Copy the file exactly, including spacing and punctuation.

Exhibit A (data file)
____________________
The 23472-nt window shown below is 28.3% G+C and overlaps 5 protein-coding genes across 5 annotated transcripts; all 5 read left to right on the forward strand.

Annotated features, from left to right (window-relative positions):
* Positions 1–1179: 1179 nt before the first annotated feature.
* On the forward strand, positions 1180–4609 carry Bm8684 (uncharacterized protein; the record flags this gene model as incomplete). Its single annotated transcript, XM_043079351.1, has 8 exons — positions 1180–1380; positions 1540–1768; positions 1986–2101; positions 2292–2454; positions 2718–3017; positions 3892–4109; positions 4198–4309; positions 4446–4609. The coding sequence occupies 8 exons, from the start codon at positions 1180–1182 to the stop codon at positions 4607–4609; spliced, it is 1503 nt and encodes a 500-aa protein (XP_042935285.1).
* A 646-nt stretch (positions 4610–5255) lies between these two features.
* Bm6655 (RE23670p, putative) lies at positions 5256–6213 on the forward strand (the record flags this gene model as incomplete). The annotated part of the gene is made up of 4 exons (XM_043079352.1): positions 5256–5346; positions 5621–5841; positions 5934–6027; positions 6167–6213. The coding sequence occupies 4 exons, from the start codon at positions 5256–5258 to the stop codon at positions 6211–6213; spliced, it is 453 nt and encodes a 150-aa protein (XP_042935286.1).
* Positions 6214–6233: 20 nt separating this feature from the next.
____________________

The 23472-nt window shown below is 28.3% G+C and overlaps 5 protein-coding genes across 5 annotated transcripts; all 5 read left to right on the forward strand.

Annotated features, from left to right (window-relative positions):
* Positions 1–1179: 1179 nt before the first annotated feature.
* On the forward strand, positions 1180–4609 carry Bm8684 (uncharacterized protein; the record flags this gene model as incomplete). Its single annotated transcript, XM_043079351.1, has 8 exons — positions 1180–1380; positions 1540–1768; positions 1986–2101; positions 2292–2454; positions 2718–3017; positions 3892–4109; positions 4198–4309; positions 4446–4609. The coding sequence occupies 8 exons, from the start codon at positions 1180–1182 to the stop codon at positions 4607–4609; spliced, it is 1503 nt and encodes a 500-aa protein (XP_042935285.1).
* A 646-nt stretch (positions 4610–5255) lies between these two features.
* Bm6655 (RE23670p, putative) lies at positions 5256–6213 on the forward strand (the record flags this gene model as incomplete). The annotated part of the gene is made up of 4 exons (XM_043079352.1): positions 5256–5346; positions 5621–5841; positions 5934–6027; positions 6167–6213. The coding sequence occupies 4 exons, from the start codon at positions 5256–5258 to the stop codon at positions 6211–6213; spliced, it is 453 nt and encodes a 150-aa protein (XP_042935286.1).
* Positions 6214–6233: 20 nt separating this feature from the next.